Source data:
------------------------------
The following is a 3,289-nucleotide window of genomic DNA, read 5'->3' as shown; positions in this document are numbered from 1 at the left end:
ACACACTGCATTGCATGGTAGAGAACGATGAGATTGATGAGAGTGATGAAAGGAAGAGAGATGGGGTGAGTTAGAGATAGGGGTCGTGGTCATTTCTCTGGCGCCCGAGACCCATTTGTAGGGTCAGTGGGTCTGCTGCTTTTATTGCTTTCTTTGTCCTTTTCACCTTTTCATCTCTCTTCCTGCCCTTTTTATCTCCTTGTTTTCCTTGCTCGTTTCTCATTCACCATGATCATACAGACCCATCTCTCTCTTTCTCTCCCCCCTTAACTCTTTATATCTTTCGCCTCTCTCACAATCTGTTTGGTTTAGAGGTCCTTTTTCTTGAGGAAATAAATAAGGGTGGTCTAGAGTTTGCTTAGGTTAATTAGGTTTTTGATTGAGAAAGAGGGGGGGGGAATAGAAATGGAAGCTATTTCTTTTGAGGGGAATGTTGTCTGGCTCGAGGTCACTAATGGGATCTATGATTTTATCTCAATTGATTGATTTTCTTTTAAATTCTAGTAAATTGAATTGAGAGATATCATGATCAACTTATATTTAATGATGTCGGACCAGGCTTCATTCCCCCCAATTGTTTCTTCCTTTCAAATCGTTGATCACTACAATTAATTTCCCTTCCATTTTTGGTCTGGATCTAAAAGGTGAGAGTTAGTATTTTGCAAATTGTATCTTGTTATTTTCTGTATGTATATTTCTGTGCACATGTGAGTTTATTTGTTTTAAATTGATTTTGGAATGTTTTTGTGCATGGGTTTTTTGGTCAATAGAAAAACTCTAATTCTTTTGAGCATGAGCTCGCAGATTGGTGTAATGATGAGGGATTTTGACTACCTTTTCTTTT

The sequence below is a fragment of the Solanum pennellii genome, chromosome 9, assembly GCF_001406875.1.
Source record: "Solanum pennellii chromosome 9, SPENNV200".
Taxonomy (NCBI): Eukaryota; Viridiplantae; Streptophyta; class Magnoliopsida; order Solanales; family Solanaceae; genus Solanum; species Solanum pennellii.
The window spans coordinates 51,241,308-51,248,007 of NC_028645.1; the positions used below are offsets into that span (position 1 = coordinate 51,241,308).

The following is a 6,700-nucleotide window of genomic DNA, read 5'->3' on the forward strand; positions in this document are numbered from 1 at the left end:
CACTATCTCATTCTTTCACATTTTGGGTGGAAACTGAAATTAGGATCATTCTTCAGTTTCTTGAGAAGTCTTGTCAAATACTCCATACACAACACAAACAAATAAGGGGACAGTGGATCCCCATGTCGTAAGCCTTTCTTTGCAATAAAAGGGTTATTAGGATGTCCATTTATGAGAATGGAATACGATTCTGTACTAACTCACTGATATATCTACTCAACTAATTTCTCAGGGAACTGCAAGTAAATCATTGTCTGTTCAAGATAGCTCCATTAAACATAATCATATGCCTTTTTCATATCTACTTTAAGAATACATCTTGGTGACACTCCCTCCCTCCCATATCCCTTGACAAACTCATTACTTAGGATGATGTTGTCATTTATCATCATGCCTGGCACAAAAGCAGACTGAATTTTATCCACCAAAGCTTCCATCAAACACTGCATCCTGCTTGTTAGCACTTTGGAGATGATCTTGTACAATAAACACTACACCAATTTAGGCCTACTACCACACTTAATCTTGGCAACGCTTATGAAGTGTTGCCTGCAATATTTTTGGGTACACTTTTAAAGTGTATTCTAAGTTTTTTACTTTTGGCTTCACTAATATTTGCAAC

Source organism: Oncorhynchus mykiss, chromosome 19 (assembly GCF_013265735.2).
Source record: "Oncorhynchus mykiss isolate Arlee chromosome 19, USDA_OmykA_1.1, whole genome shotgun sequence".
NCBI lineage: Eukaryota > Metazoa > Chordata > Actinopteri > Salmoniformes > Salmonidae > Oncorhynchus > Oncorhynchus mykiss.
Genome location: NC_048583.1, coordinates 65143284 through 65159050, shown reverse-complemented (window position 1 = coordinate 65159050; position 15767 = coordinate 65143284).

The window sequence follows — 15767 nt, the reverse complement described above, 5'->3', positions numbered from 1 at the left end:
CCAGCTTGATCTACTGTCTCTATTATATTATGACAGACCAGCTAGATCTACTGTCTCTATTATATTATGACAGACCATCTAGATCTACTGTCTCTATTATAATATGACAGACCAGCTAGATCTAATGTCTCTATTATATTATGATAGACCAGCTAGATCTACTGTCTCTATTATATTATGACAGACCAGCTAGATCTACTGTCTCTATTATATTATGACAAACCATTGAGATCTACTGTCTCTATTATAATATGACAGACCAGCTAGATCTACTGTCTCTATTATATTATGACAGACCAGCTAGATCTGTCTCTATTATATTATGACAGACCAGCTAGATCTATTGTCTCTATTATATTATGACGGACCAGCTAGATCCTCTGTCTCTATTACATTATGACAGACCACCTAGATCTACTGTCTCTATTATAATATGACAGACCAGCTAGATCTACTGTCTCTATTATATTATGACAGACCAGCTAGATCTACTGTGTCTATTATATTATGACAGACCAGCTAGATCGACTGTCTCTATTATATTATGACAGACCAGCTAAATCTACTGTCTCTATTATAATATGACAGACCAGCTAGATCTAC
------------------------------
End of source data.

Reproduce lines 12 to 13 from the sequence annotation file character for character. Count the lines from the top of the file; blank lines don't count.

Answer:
Genome location: NC_048583.1, coordinates 65143284 through 65159050, shown reverse-complemented (window position 1 = coordinate 65159050; position 15767 = coordinate 65143284).

The window sequence follows — 15767 nt, the reverse complement described above, 5'->3', positions numbered from 1 at the left end: